The government's measures announced earlier this week foresee VAT to fall as of 1 April, from 13% to 5%, on fresh meat and fish, eggs, fruit, vegetables, edible oil, lard, and children's food, and also in agriculture (seedlings, fertilizer, pesticides), while VAT on butter and margarine will decrease from 25% to 5%.

Evačić, who is the president of the Retailers' Association at the Croatian Employers' Association (HUP), underscored that the concentration of retailers on the Croatian market is too high and that consumers watch how they spend every kuna. The lower VAT will mean a decrease in budget revenue, however, with the lower prices demand could be greater, which could offset the effect of the lower revenue and ensure the same profit for retailers.

Some retailers have announced the price of flour and bread could go up again in March by an average of 10% so we are yet to see if some of the government's measures will prevent that increase, Evačić says.

The Konzum supermarket retail chain has announced that it will reduce the prices of more than a thousand items as of Monday, 21 February, including fruit and vegetables, meat and fish, eggs, edible oil and lard, butter and margarine, children's food, and hygienic pads and tampons.

For more, check out our business section.

Saturday, 12 February 2022

Grbin: Incompetent Government Should be Forced to Make People's Lives Easier

ZAGREB, 12 Feb 2022 - Social Democratic Party (SDP) leader Peđa Grbin said on Saturday that this incompetent government should be forced to do at least something to make people's lives easier in the present time of high inflation.

Speaking at a press conference in the southern coastal city of Split, Grbin said that the government should have acted four months ago rather than announce only yesterday measures that he did not expect would improve people's lives.

He acknowledged that the only thing the government had done then was cap fuel prices, which  increased again as soon as the prices were unfrozen.

Grbin said that fuel prices could only jump unless there were other measures, such as those proposed by the SDP, including the new method of VAT calculation for fuel, reduction of excise taxes, and floating excise taxes.

Speaking of the measures for combating inflation, he said that the government should show empathy and responsibility and change the present system. There are a lot of measures that can be taken, such as tax cuts on food and introducing an inflation allowance for pensioners, he added.

A s a long-term measures, the SDP proposes a change to the method of pension indexation to at least slightly improve life for pensioners and make their life more decent.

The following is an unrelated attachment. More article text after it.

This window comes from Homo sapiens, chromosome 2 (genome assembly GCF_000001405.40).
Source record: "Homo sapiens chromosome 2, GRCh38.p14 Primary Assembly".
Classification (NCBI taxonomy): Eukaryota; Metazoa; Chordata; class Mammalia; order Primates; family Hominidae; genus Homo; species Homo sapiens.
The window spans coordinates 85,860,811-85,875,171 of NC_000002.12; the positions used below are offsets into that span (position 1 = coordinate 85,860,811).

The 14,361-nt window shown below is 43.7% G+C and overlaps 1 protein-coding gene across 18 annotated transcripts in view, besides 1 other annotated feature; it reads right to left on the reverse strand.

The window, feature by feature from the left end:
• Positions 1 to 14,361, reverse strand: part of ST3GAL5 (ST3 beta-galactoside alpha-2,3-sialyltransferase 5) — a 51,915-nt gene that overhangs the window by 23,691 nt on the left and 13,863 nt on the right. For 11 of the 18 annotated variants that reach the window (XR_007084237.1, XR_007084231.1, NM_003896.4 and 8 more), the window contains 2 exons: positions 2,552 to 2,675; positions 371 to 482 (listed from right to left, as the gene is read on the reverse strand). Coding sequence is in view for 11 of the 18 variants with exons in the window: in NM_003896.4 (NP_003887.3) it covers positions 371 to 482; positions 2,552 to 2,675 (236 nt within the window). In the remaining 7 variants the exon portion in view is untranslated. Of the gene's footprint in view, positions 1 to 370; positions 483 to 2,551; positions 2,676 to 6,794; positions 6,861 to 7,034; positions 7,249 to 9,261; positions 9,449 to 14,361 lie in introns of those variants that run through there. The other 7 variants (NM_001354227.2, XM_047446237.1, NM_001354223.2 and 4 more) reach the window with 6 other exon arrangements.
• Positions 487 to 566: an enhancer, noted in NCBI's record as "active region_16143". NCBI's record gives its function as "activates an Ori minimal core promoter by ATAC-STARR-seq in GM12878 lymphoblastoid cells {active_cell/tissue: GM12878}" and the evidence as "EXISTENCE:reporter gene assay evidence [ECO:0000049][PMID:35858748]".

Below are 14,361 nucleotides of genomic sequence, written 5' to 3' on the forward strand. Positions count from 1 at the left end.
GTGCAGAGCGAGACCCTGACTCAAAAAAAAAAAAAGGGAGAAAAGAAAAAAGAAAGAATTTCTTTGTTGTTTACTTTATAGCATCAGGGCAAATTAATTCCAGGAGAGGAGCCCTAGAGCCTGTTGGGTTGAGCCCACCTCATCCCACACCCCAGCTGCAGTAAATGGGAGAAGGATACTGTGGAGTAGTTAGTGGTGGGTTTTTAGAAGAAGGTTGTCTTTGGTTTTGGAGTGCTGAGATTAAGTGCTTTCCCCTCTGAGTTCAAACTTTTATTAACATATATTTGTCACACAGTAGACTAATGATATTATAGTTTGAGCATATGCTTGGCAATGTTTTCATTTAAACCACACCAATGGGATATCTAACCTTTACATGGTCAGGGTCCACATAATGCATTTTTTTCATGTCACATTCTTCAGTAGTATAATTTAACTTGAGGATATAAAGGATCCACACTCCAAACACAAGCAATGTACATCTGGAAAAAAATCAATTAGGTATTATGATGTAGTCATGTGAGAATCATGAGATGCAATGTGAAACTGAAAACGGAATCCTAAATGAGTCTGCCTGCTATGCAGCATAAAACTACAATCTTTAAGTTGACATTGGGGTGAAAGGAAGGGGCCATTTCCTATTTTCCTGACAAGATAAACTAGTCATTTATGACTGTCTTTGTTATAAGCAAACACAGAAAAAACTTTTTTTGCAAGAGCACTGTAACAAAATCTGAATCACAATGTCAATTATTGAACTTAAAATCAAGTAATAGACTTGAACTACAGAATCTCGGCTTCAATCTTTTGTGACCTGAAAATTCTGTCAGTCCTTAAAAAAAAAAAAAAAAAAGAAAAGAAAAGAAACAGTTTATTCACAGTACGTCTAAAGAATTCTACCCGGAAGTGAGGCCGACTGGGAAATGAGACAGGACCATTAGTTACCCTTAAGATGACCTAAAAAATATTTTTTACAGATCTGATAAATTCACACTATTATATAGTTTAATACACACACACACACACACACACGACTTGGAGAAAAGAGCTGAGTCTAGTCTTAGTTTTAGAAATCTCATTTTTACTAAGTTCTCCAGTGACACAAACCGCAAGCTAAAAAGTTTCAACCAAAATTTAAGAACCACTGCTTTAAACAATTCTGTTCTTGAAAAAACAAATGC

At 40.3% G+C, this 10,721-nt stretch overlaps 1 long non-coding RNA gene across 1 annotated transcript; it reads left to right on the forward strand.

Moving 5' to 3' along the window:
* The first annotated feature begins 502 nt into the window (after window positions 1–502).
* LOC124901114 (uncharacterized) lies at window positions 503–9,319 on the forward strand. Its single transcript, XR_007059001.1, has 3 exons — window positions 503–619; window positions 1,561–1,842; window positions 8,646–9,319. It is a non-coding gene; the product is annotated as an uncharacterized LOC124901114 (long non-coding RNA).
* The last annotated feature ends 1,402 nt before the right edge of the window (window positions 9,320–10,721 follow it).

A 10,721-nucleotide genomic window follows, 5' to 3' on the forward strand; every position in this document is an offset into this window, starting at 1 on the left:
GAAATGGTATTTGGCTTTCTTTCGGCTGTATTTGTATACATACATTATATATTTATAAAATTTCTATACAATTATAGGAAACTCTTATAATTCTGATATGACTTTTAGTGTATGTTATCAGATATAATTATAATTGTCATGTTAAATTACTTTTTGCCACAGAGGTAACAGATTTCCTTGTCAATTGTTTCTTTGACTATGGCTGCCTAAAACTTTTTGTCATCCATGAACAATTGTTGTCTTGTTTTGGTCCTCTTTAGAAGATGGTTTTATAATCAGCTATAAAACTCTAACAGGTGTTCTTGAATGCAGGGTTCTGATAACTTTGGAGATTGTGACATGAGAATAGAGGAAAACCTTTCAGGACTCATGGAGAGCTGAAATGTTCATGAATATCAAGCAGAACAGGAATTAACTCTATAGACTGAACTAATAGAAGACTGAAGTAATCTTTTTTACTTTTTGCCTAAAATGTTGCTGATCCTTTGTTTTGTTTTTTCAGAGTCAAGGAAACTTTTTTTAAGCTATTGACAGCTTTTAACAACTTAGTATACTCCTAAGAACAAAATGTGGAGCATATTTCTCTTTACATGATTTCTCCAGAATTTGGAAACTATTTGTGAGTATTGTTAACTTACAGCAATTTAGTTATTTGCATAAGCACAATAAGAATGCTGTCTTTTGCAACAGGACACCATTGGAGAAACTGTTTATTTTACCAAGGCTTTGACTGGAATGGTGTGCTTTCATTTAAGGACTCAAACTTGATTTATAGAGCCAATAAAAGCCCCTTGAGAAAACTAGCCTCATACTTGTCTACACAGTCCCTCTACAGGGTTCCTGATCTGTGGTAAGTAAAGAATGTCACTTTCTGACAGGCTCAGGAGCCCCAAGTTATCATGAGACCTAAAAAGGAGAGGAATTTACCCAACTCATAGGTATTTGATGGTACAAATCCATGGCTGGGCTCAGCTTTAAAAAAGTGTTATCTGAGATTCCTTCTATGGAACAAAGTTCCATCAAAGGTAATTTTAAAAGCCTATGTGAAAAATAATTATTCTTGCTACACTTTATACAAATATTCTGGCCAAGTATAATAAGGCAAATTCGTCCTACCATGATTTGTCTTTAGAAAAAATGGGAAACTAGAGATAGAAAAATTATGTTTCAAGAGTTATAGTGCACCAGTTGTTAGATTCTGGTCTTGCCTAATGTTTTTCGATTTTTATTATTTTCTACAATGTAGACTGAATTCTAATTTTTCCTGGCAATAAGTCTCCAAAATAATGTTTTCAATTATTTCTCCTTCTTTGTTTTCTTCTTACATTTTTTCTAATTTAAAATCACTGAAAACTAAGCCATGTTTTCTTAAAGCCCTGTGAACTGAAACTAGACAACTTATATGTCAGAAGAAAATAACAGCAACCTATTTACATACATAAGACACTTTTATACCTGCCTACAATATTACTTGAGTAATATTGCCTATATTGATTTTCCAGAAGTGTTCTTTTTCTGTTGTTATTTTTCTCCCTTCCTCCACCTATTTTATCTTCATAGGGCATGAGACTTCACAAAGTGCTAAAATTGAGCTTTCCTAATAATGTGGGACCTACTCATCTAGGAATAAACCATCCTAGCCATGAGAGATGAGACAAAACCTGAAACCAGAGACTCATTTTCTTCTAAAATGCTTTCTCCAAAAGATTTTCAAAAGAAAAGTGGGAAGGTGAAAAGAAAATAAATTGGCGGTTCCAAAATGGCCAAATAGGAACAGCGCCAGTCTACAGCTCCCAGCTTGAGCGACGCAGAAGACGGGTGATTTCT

MP Branko Grčić said that the government was slow in responding to inflation and that it should change the method of VAT calculation for fuel and introduce an inflation allowance for pensioners because as many as 600,000 of them lived on the brink of poverty.

Commenting on a recent threat by Split's deputy mayor, Bojan Ivošević, to a Slobodna Dalmacija newspaper editor, Grbin said that in a country where the prime minister treats reporters arrogantly such behaviour has become normal rather than the exception. 

Grbin said that what Ivošević had done was unacceptable and should never happen. "A threat in itself is unacceptable, and making a threat just because an official is not satisfied with the way a newspaper writes about him is a step beyond that," Grbin said.

For more, check out our politics section.

Thursday, 10 February 2022

European Commission Forecast: Croatia's 2021 Growth Second Highest After Ireland

ZAGREB, 10 Feb 2022 - The European Commission on Thursday significantly revised up its forecast for Croatia's economic growth in 2021 to 10.5%, which is the second-highest growth rate in the European Union after Ireland, while downgrading its projections for this year and next compared to its autumn outlook.

The European Commission released its Winter Economic Forecast on Thursday, saying that the Croatian economy achieved a full V-shaped recovery in 2021, surpassing the level registered prior to the 2019 crisis.

After a fall of 8.1% in 2020, the Croatian economy is estimated to have grown by 10.5% in 2021. The only other EU member state with faster growth is Ireland, with a rate of 13.7%.